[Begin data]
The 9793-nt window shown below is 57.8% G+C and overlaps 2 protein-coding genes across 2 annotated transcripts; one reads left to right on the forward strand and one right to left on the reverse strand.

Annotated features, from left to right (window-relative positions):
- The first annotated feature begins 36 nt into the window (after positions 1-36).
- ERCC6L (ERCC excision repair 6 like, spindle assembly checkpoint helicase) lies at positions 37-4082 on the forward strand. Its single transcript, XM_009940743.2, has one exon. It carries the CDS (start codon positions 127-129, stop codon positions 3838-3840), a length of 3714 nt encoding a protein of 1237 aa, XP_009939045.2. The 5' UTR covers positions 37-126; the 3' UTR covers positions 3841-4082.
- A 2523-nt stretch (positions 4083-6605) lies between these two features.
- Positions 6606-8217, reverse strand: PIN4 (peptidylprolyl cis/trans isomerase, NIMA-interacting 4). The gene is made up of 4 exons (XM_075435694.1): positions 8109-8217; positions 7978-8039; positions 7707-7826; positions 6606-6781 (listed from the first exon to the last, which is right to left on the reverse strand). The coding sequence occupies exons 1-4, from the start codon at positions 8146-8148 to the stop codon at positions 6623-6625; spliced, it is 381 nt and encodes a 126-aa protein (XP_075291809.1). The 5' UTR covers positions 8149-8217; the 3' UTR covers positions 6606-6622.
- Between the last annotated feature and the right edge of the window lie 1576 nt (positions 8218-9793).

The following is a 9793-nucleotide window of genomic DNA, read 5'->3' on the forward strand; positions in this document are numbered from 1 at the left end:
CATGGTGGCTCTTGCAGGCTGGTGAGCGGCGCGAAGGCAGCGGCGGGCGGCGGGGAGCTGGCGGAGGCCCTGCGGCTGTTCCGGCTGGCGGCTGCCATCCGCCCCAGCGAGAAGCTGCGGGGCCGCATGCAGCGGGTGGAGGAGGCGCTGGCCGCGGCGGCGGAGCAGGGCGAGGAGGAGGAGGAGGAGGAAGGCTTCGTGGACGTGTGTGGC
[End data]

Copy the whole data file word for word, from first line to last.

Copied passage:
The 9793-nt window shown below is 57.8% G+C and overlaps 2 protein-coding genes across 2 annotated transcripts; one reads left to right on the forward strand and one right to left on the reverse strand.

Annotated features, from left to right (window-relative positions):
- The first annotated feature begins 36 nt into the window (after positions 1-36).
- ERCC6L (ERCC excision repair 6 like, spindle assembly checkpoint helicase) lies at positions 37-4082 on the forward strand. Its single transcript, XM_009940743.2, has one exon. It carries the CDS (start codon positions 127-129, stop codon positions 3838-3840), a length of 3714 nt encoding a protein of 1237 aa, XP_009939045.2. The 5' UTR covers positions 37-126; the 3' UTR covers positions 3841-4082.
- A 2523-nt stretch (positions 4083-6605) lies between these two features.
- Positions 6606-8217, reverse strand: PIN4 (peptidylprolyl cis/trans isomerase, NIMA-interacting 4). The gene is made up of 4 exons (XM_075435694.1): positions 8109-8217; positions 7978-8039; positions 7707-7826; positions 6606-6781 (listed from the first exon to the last, which is right to left on the reverse strand). The coding sequence occupies exons 1-4, from the start codon at positions 8146-8148 to the stop codon at positions 6623-6625; spliced, it is 381 nt and encodes a 126-aa protein (XP_075291809.1). The 5' UTR covers positions 8149-8217; the 3' UTR covers positions 6606-6622.
- Between the last annotated feature and the right edge of the window lie 1576 nt (positions 8218-9793).

The following is a 9793-nucleotide window of genomic DNA, read 5'->3' on the forward strand; positions in this document are numbered from 1 at the left end:
CATGGTGGCTCTTGCAGGCTGGTGAGCGGCGCGAAGGCAGCGGCGGGCGGCGGGGAGCTGGCGGAGGCCCTGCGGCTGTTCCGGCTGGCGGCTGCCATCCGCCCCAGCGAGAAGCTGCGGGGCCGCATGCAGCGGGTGGAGGAGGCGCTGGCCGCGGCGGCGGAGCAGGGCGAGGAGGAGGAGGAGGAGGAAGGCTTCGTGGACGTGTGTGGC